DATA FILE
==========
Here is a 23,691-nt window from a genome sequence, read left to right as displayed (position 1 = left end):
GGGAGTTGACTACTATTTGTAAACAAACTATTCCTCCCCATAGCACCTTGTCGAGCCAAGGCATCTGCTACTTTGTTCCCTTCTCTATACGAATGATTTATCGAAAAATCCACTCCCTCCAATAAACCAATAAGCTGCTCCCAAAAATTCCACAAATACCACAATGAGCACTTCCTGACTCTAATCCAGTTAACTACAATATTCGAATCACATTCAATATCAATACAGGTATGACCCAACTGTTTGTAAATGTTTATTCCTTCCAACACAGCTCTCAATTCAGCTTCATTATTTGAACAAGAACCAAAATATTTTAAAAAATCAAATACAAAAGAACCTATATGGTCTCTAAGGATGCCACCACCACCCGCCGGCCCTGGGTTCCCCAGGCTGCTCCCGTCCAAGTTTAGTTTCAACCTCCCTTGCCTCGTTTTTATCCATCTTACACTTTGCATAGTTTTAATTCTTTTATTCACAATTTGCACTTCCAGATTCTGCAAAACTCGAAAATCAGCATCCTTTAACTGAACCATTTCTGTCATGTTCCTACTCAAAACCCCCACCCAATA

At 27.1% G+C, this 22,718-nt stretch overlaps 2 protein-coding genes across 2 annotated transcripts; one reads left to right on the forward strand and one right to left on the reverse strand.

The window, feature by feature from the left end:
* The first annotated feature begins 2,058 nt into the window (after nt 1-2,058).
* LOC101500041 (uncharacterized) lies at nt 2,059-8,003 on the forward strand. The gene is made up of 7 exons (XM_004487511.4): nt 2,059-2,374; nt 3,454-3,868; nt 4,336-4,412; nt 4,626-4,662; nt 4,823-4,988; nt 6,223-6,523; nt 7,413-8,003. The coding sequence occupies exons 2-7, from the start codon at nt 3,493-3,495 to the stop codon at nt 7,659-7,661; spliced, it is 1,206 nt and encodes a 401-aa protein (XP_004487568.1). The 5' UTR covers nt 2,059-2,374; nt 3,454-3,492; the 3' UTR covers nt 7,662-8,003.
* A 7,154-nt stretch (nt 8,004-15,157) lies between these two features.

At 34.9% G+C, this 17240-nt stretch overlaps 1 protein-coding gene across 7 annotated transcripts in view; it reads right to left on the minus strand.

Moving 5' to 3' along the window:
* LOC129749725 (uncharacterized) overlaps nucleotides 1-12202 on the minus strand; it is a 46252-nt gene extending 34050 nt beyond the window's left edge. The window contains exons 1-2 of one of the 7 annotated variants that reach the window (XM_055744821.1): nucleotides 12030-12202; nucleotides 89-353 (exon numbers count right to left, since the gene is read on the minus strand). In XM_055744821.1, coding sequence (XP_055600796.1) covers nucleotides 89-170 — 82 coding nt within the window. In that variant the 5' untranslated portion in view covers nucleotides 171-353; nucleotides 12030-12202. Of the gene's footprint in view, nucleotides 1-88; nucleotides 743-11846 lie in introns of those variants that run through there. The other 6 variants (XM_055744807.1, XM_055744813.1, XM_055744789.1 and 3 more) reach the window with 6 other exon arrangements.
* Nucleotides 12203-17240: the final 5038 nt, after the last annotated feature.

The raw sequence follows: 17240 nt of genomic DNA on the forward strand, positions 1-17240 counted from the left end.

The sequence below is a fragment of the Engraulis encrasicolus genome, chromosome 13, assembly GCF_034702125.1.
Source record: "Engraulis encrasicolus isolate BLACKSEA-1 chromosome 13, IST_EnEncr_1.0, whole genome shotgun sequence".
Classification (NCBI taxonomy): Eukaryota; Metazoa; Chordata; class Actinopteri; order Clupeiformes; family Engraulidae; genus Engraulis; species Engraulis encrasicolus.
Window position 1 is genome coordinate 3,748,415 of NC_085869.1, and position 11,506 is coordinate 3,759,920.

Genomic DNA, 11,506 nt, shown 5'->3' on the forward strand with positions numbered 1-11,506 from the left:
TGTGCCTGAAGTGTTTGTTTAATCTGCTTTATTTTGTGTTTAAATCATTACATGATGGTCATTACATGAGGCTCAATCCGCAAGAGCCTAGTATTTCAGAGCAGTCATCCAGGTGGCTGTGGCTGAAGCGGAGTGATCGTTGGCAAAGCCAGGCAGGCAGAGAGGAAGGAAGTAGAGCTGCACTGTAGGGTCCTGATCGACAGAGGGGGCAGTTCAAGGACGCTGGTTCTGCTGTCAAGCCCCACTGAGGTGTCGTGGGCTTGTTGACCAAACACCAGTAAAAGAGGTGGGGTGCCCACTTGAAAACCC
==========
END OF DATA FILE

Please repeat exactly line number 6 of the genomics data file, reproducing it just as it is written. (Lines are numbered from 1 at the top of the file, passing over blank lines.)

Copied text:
* LOC101500041 (uncharacterized) lies at nt 2,059-8,003 on the forward strand. The gene is made up of 7 exons (XM_004487511.4): nt 2,059-2,374; nt 3,454-3,868; nt 4,336-4,412; nt 4,626-4,662; nt 4,823-4,988; nt 6,223-6,523; nt 7,413-8,003. The coding sequence occupies exons 2-7, from the start codon at nt 3,493-3,495 to the stop codon at nt 7,659-7,661; spliced, it is 1,206 nt and encodes a 401-aa protein (XP_004487568.1). The 5' UTR covers nt 2,059-2,374; nt 3,454-3,492; the 3' UTR covers nt 7,662-8,003.